Titian painted Venus of Urbino
(a moniker given to the painting at an undefined date after its creation) from 1532 to 1534, relatively early in his career. Just as other Renaissance masterpieces have come to unanimously represent art-historical terms and themes—the casual stance of ’s David
is the universal example of contrapposto, and ’s Vitruvian Man
defined perfect anatomical proportions—Venus of Urbino
is the reclining nude in its purest form.
Venus lounges seductively on a crushed red chaise, bright white linens and fluffy pillows rumpled beneath her. Her posture is languid and casual, one hand draped between her thighs and the other barely holding a posy of flowers. The proportions of her body are idealized, with a long torso and petite feet. Venus’s skin is luminescent—she is the source of light in a dark interior. And she is nude, save for a few accessories: An iridescent pearl hangs from her ear on a slight gold chain, a jeweled bracelet adorns her wrist, and a sliver of a pinky ring can be spotted on her illicitly placed hand.
When looking at the painting, the viewer is led from Venus’s sultry gaze down her body to the right side of the canvas, where a little dog is curled at her feet and two women are pulling garments, presumably for the central figure, out of a chest in the background. Dogs are widely accepted as symbols of fidelity in the history of art, which makes sense within the context of this commission. Though accounts vary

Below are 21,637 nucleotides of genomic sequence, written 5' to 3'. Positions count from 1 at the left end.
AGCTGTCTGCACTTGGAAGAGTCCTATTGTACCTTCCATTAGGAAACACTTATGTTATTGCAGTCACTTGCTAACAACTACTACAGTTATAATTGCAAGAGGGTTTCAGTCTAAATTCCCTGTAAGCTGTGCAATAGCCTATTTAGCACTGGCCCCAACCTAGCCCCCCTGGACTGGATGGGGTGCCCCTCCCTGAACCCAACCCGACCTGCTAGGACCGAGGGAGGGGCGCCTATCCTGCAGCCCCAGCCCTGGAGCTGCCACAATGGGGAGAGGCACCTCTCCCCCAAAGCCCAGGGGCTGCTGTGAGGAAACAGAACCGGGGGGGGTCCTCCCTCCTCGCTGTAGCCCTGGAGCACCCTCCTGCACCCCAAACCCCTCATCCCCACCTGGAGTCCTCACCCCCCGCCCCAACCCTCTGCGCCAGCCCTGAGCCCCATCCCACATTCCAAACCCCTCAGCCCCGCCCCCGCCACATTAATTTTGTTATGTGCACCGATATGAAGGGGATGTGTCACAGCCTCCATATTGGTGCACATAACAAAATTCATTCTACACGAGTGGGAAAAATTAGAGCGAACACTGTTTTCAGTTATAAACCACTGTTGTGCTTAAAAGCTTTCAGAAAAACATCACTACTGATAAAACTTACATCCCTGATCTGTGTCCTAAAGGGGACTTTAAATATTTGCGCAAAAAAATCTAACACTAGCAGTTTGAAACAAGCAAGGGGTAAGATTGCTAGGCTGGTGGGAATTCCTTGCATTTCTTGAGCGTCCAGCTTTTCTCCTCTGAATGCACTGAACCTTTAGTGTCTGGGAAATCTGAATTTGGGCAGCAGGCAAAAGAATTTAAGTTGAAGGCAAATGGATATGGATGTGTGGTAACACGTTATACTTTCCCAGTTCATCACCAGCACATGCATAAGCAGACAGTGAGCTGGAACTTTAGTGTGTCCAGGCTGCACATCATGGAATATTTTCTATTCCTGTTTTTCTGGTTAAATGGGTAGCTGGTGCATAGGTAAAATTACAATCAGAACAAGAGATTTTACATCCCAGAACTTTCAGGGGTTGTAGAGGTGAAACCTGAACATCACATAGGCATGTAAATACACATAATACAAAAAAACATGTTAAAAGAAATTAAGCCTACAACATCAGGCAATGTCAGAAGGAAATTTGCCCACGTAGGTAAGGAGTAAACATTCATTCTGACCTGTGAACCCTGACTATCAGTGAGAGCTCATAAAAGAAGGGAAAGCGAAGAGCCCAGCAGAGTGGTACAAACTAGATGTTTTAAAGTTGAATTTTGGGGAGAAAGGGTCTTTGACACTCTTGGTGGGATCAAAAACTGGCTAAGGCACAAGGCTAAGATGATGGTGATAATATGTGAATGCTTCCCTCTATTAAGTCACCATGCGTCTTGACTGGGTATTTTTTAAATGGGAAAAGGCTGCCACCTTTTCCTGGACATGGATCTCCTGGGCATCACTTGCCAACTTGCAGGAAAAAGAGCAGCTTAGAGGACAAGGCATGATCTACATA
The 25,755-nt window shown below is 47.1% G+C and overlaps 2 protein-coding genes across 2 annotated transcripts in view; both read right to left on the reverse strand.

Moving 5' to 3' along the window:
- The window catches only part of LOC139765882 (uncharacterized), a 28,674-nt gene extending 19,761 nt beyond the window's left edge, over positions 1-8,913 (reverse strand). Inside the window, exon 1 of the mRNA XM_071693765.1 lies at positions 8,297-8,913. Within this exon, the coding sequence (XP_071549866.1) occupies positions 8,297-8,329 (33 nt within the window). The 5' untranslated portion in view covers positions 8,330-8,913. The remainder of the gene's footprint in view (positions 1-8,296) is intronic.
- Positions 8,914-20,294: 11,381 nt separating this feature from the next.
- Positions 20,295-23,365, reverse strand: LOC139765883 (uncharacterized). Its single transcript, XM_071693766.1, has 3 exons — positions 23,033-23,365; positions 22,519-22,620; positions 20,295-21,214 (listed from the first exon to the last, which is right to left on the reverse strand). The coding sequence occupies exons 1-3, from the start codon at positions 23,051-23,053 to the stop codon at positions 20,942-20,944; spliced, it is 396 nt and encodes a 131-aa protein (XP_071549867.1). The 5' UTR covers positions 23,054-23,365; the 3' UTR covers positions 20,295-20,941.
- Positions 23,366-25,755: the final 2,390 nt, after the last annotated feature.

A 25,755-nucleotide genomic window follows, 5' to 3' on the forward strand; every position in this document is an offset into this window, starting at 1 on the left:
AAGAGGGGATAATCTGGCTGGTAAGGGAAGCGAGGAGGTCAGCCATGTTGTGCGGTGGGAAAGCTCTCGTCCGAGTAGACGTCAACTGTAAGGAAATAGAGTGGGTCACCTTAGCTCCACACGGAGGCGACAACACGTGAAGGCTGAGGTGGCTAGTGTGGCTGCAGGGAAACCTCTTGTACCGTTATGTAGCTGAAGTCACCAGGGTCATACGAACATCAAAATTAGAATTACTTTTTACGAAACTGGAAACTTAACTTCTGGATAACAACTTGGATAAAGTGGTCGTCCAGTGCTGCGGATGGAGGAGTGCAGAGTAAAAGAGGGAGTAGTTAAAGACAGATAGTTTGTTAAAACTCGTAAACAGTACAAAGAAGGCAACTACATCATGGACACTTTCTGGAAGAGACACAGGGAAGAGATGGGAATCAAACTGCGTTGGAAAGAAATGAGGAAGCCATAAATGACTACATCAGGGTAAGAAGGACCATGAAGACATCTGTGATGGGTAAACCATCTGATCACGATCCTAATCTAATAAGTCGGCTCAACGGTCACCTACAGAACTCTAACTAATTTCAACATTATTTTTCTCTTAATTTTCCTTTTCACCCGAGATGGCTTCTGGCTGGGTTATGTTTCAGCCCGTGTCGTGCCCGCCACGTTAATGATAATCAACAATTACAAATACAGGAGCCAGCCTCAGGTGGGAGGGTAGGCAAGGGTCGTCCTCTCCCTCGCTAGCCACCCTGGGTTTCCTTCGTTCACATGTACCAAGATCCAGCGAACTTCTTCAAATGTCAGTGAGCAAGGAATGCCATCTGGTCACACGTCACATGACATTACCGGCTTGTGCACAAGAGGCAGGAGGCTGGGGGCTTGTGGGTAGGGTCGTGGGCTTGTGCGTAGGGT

, the prevailing narrative is that the painting was commissioned by the Duke of Urbino, Guidobaldo II Della Rovere, who hired Titian to create the work as a gift to his wife, Giulia da Varano. The painting hung in their private chambers, and some believe it was meant to give the young bride instruction on the art of intimacy.
From the composition to the use of color, and even to the landscape in the back, there are many key elements that Titian’s Venus shares with her predecessor, the subject of Giorgione’s Sleeping Venus. But there is one key difference: Her gaze. Titian’s Venus stares out at the viewer unabashedly. She demands attention, she provokes longing. For an artist to create a work of such overt desire, the subject needed to be rooted in allegory or fantasy in order for the painting to be accepted by society of the time. By making the subject of the painting Venus, Titian was able to depict not only a nude woman, but a nude woman daring her viewer to stare back.
This daring was not only a shock to Renaissance viewers, but also to the Victorians three centuries later. Writer Mark Twain famously commented on the painting in his 1880 autobiographical travelogue A Tramp Abroad, calling it “the foulest, the vilest, the obsceneist picture the world possesses.” Twain’s comment, often taken out of context, goes on to point out the hypocrisy of Victorian culture. As Twain further elaborates, if he were to describe, in text, the lust behind her gaze and the furtive actions of her hand, there would be an uproar, but since “art has its privileges,” she is widely available for consumption without question.